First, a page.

The entire two citizen parent theory is Imaginary Law was invented by a guy named Leo Donofrio a few years ago. This is why Jerome Corsi did not mention the silly theory when he wrote Obama Nation in 2008.
Good conservative attorneys, like Mark Levin, use a lot stronger language about this, and I quote him:
“I want you to listen to me on my social sites. Marco Rubio was born in Miami, Florida. He is a natural born United States citizen. And if I get any more of this Birther crap up there. . .this is a warning, and I don’t care who you are, you’re going to be banned. Okay? This is a site I put up for rational people. Marco Rubio was born in Miami, Florida in 1940, excuse me, 1971. He’s 40. There’s no debate. So take that Birther crap somewhere else. Just a warning. . .got it? I’m not into all that crap. You can go somewhere else for that.”
Sept. 28, 2011
The Birther answers:
Birther: The law is what the law is. If you do not understand what the law is, then simply read the Ankeny v. Governor decision, the second part dealing with natural born citizenship.
Statute law cannot overturn the meaning of the Constitution, upon which all statute law rests. I’ve only recently begun seeing those whom we lovingly call ‘after-birthers’, refer to that case on [Un-named Forum].
I’ve been a part of the Birther conversations on [Un-named Forum] since Obama’s run for office first sparked them. I have spent hundreds of hours following those conversations, and studying countless references elsewhere. I haven’t read the case you refer to, but I must say that I’m surprised that few have mentioned it, until now.
Given that I haven’t read up on that case, I won’t argue the merits of it with you tonight. I will say, that in the last few days, I’ve seen some well-informed [posters] dismiss it, as regards this issue.
You’re new here, so I don’t know how much time you’ve spent immersed in this subject. What I can tell you, is that this subject has been discussed and debated here more than any single topic that I’m aware of. So much so, in fact, there’s a section of [Un-named Forum] entirely devoted to it.
To come to the point, you’re holding the minority view about the NBC clause, so you’ve got your work cut out for you. You’ve got a very long debate ahead.
We trade insults for a while, and then I pop out with this, which is really what this whole Internet Article is about:
Squeeky: Let’s look at YOUR post here. When I mentioned the Ankeny case in post number 41 above, this is what YOU replied in post number 47. Quoting YOU:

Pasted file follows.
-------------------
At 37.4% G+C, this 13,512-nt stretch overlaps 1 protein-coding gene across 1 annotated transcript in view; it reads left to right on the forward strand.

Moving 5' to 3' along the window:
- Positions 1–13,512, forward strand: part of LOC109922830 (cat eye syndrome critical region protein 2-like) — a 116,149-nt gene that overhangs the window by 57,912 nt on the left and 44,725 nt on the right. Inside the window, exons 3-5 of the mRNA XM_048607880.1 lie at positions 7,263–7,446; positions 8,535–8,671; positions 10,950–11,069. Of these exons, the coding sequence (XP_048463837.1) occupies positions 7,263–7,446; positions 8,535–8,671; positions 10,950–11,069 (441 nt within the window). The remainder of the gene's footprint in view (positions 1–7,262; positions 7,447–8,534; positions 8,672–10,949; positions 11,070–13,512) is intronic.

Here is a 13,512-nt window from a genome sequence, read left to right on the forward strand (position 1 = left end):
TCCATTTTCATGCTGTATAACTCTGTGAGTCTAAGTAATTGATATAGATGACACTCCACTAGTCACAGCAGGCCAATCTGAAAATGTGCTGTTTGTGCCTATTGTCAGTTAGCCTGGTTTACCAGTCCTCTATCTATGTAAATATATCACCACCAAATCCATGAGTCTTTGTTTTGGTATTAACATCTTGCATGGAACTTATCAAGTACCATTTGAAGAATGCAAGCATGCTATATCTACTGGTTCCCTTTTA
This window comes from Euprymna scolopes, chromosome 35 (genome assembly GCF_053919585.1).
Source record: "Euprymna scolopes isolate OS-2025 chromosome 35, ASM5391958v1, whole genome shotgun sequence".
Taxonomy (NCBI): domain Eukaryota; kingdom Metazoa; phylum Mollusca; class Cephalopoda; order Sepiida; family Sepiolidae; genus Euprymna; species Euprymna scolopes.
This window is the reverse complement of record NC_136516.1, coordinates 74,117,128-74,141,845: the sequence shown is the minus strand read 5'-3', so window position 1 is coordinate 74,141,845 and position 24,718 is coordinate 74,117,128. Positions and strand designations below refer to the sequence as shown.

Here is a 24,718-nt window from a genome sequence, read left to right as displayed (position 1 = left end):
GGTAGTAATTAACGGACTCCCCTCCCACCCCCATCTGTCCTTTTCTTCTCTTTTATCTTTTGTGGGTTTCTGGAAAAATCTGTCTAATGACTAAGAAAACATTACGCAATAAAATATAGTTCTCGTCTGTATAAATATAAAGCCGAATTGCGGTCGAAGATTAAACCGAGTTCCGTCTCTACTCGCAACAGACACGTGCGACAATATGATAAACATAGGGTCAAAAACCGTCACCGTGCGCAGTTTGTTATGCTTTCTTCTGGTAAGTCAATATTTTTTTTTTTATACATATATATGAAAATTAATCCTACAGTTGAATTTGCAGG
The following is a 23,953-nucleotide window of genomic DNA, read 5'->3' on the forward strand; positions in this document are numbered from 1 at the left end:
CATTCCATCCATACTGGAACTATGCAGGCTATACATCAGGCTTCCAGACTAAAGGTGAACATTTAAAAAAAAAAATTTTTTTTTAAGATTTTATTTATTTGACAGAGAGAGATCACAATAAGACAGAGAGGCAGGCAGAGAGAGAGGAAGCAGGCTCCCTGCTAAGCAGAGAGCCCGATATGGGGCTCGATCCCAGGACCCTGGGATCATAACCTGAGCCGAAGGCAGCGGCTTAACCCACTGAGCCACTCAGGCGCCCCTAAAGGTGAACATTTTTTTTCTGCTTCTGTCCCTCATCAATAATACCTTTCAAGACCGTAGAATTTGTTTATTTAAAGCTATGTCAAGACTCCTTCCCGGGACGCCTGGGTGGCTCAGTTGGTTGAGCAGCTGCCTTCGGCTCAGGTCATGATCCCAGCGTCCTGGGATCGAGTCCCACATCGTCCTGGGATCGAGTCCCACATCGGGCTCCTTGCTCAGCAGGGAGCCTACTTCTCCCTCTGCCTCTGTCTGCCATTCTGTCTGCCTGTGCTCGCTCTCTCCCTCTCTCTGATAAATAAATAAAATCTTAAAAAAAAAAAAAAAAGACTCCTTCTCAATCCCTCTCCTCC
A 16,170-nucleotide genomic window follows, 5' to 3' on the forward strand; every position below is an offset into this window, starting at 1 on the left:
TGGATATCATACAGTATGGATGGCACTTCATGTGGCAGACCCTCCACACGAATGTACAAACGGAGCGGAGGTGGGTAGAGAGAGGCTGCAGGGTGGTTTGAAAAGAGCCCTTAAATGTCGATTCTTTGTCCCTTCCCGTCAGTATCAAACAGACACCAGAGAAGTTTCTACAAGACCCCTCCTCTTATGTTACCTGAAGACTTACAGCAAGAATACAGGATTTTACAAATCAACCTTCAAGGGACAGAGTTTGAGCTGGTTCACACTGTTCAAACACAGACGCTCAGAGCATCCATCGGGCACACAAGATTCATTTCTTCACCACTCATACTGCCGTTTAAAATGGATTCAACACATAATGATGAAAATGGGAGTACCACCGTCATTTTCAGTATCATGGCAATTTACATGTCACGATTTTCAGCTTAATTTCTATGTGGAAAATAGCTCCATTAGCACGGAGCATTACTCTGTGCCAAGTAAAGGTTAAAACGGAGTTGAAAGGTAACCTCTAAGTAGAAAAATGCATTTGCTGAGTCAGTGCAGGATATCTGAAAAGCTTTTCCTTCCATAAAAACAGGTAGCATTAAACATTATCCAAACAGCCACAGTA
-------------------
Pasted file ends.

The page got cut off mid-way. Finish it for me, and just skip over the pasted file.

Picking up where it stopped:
“I’ve been a part of the Birther conversations on Unnamed Forum since Obama’s run for office first sparked them. I have spent hundreds of hours following those conversations, and studying countless references elsewhere. I haven’t read the case you refer to, but I must say that I’m surprised that few have mentioned it, until now.”
That paragraph above is what YOU said. Sooo, YOU have never read the Ankeny decision, and yet when the Georgia Judge hands down his decision, based on the reasoning found in Ankeny, what is YOUR reaction??? Is it to go and actually read the Ankeny decision so that you might understand where Malihi is coming from, to decide whether he is right or wrong??? To decide whether or not he is following the law??? Oh H*LL NO!!!
Instead, YOU do a thread called “Who Is Judge Michael Malihi?,” and fill it up with all sorts of insults against him, without ever once even bothering to actually read the relatively short and easy-to-read Ankeny case.
See. This issue isn’t about the LAW for you and your brethern here. It is some kind of weird psychological thing where you pretend the law is what you want it to be, as opposed to what it is. Then, you plop a “CONSERVATIVE” label on yourself, and set out to preach (lie) to other conservatives here how Rubio and Jindal are not eligible, when you haven’t even read the relatively few cases that apply.
Sooo, I think you need to examine your own motives and behavior and if you do, you might come to the conclusion that what I really am isn’t IMPOLITE. I am far, far worse than that. I am PERCEPTIVE.
I say this hoping you will do the right thing and get off this Imaginary Law stuff.